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Analysis of CCN activity of Arctic aerosol and Canadian biomass burning during summer 2008

by T. L. Lathem, A. J. Beyersdorf, K. L. Thornhill, E. L. Winstead, M. J. Cubison, A. Hecobian, J. L. Jimenez, R. J. Weber, B. E. Anderson, A. Nenes show all authors
Atmospheric Chemistry and Physics ()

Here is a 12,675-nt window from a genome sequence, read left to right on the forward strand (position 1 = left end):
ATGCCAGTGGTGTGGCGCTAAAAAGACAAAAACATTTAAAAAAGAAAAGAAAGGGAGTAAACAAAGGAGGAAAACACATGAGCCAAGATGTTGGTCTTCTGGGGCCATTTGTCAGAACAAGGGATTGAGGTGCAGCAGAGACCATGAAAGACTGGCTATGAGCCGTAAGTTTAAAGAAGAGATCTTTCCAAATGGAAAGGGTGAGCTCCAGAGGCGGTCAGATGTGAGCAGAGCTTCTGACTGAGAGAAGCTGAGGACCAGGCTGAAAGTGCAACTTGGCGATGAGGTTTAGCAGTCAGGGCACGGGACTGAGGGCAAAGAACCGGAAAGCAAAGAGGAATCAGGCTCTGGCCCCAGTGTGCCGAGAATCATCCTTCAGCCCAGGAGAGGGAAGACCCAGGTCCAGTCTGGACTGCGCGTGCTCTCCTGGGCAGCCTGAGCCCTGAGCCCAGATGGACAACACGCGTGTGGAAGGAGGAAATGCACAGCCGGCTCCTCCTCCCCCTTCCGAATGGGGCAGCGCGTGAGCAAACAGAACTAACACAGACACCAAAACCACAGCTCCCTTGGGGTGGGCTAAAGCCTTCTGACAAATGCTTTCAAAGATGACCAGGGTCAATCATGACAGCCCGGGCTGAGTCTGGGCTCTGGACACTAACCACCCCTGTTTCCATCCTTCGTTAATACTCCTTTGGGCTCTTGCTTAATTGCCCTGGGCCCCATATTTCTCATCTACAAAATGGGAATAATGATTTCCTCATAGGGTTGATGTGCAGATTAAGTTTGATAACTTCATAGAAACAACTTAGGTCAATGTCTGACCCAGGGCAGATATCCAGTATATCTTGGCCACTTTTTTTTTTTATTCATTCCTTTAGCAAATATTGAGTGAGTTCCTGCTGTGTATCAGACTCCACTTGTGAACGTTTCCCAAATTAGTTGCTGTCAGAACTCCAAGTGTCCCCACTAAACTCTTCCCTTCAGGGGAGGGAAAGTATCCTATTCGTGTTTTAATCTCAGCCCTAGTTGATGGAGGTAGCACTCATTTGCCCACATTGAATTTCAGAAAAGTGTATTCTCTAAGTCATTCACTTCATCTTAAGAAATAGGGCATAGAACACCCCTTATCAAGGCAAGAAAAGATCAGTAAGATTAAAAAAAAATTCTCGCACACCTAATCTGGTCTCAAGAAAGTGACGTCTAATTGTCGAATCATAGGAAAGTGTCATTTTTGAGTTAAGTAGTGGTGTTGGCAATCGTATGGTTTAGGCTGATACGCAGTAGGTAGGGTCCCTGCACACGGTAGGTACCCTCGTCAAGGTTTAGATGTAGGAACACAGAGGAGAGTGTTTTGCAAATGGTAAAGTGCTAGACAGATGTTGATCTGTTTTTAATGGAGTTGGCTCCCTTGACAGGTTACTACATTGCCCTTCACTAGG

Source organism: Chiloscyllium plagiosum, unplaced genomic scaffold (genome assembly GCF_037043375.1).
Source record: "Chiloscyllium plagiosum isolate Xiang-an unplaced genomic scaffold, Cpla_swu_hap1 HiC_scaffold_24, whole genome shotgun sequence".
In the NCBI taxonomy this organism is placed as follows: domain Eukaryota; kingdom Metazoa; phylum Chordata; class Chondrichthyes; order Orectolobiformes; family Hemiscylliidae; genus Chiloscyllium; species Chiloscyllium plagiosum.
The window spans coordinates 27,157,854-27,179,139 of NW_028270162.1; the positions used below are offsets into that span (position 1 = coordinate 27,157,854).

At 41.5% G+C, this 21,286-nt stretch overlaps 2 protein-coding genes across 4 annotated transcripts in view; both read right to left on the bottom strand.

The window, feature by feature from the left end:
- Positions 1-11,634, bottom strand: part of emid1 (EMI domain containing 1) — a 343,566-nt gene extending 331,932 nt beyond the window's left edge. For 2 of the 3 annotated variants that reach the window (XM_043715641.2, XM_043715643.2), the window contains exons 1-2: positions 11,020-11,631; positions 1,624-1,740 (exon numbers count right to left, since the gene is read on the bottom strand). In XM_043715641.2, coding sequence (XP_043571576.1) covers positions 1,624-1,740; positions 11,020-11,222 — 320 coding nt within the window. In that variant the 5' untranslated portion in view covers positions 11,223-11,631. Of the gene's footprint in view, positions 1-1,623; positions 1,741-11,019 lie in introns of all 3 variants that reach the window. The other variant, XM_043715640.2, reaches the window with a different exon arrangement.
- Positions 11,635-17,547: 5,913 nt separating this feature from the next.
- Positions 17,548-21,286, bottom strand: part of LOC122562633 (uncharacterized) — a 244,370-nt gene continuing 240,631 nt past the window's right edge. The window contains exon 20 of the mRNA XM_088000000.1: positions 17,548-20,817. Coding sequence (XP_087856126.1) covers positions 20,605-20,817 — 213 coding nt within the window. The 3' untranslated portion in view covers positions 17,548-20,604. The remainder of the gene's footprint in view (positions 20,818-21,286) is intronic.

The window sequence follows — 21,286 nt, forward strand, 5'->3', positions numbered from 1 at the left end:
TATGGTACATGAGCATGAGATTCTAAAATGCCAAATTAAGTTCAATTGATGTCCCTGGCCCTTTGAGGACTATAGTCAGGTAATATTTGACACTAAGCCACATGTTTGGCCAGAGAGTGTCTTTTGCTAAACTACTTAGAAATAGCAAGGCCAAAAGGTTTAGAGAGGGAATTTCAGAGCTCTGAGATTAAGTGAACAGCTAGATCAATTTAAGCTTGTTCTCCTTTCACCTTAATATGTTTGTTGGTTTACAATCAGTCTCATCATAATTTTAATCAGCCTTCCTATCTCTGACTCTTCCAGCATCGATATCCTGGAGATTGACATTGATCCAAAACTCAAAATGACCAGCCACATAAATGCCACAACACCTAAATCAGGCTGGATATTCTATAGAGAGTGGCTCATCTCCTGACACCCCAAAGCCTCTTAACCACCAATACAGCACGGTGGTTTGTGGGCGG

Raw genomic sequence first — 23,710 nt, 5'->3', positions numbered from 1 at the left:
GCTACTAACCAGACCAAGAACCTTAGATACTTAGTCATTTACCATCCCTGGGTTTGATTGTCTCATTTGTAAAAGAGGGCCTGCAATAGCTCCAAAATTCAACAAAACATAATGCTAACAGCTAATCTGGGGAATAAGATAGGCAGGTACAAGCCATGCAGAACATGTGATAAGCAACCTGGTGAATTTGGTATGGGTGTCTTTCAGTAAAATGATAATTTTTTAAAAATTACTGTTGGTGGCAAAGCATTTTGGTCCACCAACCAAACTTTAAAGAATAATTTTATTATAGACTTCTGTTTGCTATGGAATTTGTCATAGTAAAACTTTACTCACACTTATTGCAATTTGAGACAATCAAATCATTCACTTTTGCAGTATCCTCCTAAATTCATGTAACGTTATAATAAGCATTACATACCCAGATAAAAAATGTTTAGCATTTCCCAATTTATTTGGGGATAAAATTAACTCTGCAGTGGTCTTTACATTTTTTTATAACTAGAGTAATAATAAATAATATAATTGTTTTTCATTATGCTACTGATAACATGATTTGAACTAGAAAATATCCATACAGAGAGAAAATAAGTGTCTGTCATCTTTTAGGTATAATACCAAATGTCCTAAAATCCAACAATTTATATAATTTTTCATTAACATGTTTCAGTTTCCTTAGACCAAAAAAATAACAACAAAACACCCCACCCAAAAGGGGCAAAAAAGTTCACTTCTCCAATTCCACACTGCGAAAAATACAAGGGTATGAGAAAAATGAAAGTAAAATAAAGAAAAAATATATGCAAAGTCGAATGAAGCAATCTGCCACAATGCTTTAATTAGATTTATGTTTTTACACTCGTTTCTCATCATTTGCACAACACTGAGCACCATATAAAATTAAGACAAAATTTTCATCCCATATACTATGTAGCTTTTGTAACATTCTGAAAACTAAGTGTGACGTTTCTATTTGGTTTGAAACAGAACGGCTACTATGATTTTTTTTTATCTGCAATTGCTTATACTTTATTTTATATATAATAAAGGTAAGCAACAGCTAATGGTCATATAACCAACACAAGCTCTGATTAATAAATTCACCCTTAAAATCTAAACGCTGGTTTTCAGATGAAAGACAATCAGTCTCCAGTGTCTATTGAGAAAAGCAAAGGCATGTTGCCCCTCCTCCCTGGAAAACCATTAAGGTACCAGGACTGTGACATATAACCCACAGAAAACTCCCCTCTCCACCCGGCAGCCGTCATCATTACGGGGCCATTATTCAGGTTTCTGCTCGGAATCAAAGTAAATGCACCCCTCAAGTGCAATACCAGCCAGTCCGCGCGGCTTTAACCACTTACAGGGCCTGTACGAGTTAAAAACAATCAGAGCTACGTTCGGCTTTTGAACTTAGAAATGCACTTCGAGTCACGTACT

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TheNASA DC-8 aircraft characterized the aerosol properties, chemical composition, and cloud condensation nuclei (CCN) concentrations of the summertime Arctic dur- ing the 2008 NASA Arctic Research of the Composition of the Troposphere from Aircraft and Satellites (ARC- TAS) campaign. Air masses characteristic of fresh and aged biomass burning, boreal forest, Arctic background, and an- thropogenic industrial pollution were sampled. Observations were spatially extensive (50–85◦ N and 40–130◦ W) and ex- hibit significant variability in aerosol and CCN concentra- tions. The chemical composition was dominated by highly oxidized organics (66–94%by volume), with awater-soluble mass fraction of more than 50 %. The aerosol hygroscopicity parameter, κ, ranged between κ =0.08–0.32 for all air mass types. Industrial pollution had the lowest κ of 0.08±0.01, while the Arctic background had the highest and most vari- able κ of 0.32±0.21, resulting from a lower and more vari- able organic fraction. Both fresh and aged (long-range trans- ported) biomass burning air masses exhibited remarkably similar κ (0.18±0.13), consistent with observed rapid chem- ical and physical aging of smoke emissions in the atmo- sphere, even in the vicinity of fresh fires. The organic hygro- scopicity (κorg) was parameterized by the volume fraction of water-soluble organic matter (εWSOM), with a κ =0.12, such that κorg =0.12εWSOM. Assuming bulk (size-independent) ean Geosciences Union. The Cryosphere Earth System Dynamics composition and including the κorg parameterization enabled CCN predictions to within 30% accuracy for nearly all en- vironments sampled. The only exception was for industrial pollution from Canadian oil sands exploration, where an ex- ternal mixture and size-dependent compositionwas required. Aerosol mixing state assumptions (internal vs. external) in all other environments did not significantly affect CCN predic- tions; however, the external mixing assumption provided the best results, even though the available observations could not determine the true degree of external mixing and therefore may not always be representative of the environments sam- pled. No correlation was observed between κorg and O: C. A novel correction of the CCN instrument supersaturation for water vapor depletion, resulting from high concentrations of CCN, was also employed. This correction was especially important for fresh biomass burning plumes where concen-  Instrumentation Methods and Data Systems  Model Development Hydrology and Earth System Sciences trations exceeded 1.5×104 cm−3 and introduced supersat- uration depletions of ≥25 %. Not accounting for supersat- uration depletion in these high concentration environments Ocean Science would therefore bias CCN closure up to 25% and inferred κ by up to 50 %. Solid Earth M cess Open Access Open Access Open Access Open Access Open Access Open Access Open Access Open Access Open Access

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